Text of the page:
Jun 20, 2015
Experts at an agro summit in New Delhi called for bridging the information gap in the agricultural sector for enhancing farmers’ profits.
New Delhi: Government alone is not able to fulfil all the requirements of farmers and private investment is needed for agriculture, said Dr Sanjeev Kumar Balyan, India’s Ministers of State for Agriculture. He was speaking at the Economic Times Agro Summit in New Delhi on Friday.
According to him the Public-Private-Partnership (PPP) model holds the key to the success of the agriculture sector. Balyan lamented that there was no long term private sector investment in agriculture. “Private investment is crucial for the development of Indian agriculture,” he said.
Pravesh Sharma, MD, Small Farmers Agriculture Consortium (SFAC) said that the changed consumer patterns have made the Indian farmer change his cropping pattern. “Earlier three-fourth of agricultural production comprised of grains including pulses but now high value food products comprise three-fourth of the farm produce,” he revealed.
Stressing on the need for collectivisation of farmers at the grassroots level, Sharma clarified that it is a misconception that holding size of the field determines the amount of produce. “China’s per capita holding size is less than that of India but their produce is much higher. In India, there are about 900 producer organisations in the country with a membership of 20 lakh farmers. West Bengal is emerging as a state where the aggregation of farmers is increasing,” he said.
Deepak Kumar, Joint Secretary, Food and Civil Supplies Ministry, talked about the various initiatives of the government for helping states in minimising the distribution losses.
He said that provision has been made with Management Information System (MIS) for tracking the supply of grains from the Food Corporation of India godowns to the last mile. “Leakage in the distribution process is being plugged by putting all the information online. Record of beneficiaries is also available on the website for the sake of maintaining transparency,” he said.
Kumar added that ninety percent of the work in the procurement process has been decentralised and private sector is being introduced in the food management system.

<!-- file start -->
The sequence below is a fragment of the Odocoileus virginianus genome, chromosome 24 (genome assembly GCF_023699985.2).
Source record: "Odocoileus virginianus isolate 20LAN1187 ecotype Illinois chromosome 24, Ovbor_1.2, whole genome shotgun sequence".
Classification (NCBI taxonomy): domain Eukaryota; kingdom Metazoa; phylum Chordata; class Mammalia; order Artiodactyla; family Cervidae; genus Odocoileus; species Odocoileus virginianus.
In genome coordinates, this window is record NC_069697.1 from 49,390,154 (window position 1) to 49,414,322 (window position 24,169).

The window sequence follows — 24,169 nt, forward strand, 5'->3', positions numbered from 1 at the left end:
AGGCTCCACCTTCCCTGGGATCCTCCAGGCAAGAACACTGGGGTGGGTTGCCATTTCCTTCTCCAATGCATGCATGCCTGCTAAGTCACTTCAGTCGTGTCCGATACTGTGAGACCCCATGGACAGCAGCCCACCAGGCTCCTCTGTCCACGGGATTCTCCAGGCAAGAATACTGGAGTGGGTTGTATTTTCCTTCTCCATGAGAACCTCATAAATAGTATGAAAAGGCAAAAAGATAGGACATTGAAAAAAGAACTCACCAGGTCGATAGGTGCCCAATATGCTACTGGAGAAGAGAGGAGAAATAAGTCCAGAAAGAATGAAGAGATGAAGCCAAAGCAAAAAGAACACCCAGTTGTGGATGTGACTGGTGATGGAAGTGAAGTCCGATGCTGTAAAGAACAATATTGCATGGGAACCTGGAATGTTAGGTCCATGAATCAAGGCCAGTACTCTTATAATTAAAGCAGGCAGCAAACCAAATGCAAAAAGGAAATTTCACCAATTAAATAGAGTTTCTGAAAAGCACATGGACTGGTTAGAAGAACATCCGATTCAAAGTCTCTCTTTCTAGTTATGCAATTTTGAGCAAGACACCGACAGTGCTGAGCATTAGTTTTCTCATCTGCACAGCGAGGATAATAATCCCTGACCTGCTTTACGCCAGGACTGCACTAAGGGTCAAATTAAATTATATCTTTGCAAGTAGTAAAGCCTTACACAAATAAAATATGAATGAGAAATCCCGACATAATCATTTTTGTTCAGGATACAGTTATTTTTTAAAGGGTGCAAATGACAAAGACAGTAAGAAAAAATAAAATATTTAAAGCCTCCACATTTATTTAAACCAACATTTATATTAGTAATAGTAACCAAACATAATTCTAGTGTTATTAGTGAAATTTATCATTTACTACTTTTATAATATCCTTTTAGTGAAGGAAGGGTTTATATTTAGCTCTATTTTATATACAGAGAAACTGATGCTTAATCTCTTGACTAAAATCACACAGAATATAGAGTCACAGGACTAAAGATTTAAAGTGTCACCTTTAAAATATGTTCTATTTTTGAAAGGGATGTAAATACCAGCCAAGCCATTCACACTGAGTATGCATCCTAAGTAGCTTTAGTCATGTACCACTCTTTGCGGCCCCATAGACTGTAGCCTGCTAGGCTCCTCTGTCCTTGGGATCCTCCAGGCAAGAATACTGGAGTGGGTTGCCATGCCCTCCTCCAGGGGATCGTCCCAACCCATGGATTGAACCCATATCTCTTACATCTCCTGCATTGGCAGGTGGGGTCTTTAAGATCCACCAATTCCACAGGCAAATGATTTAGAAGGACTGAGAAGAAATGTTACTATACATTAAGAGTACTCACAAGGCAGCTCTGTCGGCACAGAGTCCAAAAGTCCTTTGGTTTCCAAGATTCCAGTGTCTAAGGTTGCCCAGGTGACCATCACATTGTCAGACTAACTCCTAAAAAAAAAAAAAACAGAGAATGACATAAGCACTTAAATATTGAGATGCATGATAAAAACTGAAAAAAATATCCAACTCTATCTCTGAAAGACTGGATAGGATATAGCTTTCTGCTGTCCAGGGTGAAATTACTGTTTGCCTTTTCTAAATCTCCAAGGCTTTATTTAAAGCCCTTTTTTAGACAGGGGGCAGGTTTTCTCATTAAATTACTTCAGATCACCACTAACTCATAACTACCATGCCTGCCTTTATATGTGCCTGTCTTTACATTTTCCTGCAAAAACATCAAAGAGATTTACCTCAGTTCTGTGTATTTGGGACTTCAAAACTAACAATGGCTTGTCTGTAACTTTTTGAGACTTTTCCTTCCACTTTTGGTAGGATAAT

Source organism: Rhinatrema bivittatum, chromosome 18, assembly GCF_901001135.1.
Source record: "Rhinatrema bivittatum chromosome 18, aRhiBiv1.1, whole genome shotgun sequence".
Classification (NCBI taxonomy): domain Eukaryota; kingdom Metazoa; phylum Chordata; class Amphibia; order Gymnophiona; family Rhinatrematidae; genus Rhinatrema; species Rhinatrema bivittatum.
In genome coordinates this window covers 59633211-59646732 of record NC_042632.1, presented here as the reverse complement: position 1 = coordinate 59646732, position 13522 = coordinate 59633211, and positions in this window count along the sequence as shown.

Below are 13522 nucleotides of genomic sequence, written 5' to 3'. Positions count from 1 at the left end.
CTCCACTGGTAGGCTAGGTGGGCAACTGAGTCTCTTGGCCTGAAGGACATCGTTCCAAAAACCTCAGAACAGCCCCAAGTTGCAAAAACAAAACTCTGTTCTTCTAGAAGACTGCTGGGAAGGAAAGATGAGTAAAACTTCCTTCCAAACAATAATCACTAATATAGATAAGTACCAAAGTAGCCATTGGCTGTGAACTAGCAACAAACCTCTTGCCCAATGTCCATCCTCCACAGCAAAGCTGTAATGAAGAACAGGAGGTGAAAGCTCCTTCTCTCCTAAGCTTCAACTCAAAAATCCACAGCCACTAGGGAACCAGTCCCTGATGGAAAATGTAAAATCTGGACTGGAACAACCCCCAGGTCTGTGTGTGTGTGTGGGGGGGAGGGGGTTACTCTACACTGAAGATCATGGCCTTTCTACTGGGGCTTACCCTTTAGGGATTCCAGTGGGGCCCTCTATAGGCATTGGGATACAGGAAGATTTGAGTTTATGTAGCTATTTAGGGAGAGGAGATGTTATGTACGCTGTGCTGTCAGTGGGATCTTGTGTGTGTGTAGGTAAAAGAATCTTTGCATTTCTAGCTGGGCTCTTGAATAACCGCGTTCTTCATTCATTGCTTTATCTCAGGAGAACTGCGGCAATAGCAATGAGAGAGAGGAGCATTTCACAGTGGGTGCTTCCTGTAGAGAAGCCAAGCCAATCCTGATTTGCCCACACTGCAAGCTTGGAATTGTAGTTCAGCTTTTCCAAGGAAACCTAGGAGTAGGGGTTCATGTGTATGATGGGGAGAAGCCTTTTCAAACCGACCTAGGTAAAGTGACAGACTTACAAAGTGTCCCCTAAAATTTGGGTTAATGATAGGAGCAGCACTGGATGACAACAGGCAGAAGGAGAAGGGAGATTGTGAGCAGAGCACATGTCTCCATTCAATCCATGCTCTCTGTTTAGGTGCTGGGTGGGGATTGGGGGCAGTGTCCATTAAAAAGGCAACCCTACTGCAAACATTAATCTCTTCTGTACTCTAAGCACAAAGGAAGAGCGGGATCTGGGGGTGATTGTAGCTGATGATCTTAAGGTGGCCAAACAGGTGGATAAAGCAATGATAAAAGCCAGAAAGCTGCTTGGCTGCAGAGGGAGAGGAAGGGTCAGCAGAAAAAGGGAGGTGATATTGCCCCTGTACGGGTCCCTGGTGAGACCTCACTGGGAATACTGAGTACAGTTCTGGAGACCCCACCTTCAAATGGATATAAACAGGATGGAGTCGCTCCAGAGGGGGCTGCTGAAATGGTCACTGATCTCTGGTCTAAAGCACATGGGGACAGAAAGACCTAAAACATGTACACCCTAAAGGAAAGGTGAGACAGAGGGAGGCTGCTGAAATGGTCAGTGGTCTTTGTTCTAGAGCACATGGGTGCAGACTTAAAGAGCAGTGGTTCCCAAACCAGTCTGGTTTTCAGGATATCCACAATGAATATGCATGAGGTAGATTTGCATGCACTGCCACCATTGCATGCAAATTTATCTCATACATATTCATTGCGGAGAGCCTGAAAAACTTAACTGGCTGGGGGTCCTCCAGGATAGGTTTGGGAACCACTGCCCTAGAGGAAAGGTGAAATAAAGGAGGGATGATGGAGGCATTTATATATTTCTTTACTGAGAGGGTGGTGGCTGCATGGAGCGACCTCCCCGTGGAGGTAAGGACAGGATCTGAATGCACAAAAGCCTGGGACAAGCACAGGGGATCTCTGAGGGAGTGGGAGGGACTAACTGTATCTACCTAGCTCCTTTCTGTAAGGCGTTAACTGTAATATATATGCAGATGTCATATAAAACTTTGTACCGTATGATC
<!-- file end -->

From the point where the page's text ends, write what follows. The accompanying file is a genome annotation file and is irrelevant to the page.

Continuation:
Sanjeev Chopra, Mission Director, National Horticulture Mission, said that today horticulture production (including fruits, vegetables, nuts and saffron) is more than cereals. He stated that agricultural exports will happen through high value agriculture.
Bijoy Patro, Director (Programmes), One World Foundation, highlighted the need for bridging the information gap in the agriculture sector. “There is no space for information in larger framework. Scientists don’t know how to package the information. A farmer needs timely information for various purposes,” he said.
Talking about ICT enabled initiatives, Patro said that introduction of simple mobile services like weather forecasts and market prices could be helpful in boosting farmers’ income. He also cited an example of Shri Jagdamba Samiti, a Rishikesh-based non-governmental organisation, which has initiated social business model for the apple growers in Uttarakhand.
He elaborated that a nonprofit like OneWorld Foundation India has in collaboration with Cisco pioneered the use of ICTs for assisting the farming community to get customised solutions to their queries. “With the help of mobile phones, farmers dial-in to a service called LifeLines-Agriculture and record queries about any agriculture related problems they face and secure customised answers in both text and voice forms,” he said.
Ravinderjit Singh, CEO, Agriinovate (A government of India Enterprise), highlighted the need for enhancing agricultural development through partnership. Singh said that small farmers don’t have the bargaining power for their produce.
He lamented that the research done by scientists is not able to help farmers on the ground as the same is not marketed well. “Scientists have the knowledge but it is not going to the field,” he said.